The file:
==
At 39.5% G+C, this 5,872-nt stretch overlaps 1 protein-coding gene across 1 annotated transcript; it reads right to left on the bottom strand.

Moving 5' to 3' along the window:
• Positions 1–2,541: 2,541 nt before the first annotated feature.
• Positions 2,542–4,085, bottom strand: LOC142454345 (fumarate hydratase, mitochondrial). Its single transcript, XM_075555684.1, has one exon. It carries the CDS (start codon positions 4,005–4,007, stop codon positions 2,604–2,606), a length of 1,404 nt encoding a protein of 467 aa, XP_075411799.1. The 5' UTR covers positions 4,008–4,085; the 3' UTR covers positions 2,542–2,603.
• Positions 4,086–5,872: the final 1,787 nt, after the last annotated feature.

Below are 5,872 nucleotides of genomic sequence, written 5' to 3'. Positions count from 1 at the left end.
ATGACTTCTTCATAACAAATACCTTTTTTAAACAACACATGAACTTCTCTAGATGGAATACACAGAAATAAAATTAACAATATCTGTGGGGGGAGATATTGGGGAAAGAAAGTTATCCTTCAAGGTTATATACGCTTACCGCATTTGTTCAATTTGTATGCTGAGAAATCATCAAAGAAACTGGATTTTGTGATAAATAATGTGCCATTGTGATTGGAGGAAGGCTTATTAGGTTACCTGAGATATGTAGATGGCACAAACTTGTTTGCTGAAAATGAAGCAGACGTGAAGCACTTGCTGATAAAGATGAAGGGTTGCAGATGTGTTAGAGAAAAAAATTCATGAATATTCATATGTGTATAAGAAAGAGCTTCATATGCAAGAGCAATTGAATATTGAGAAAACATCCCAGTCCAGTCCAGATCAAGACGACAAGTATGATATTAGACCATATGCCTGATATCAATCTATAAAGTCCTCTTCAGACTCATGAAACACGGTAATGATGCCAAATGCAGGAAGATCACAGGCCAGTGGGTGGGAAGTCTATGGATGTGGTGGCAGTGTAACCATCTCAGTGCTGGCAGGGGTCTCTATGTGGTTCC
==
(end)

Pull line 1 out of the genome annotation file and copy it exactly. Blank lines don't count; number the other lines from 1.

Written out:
At 39.5% G+C, this 5,872-nt stretch overlaps 1 protein-coding gene across 1 annotated transcript; it reads right to left on the bottom strand.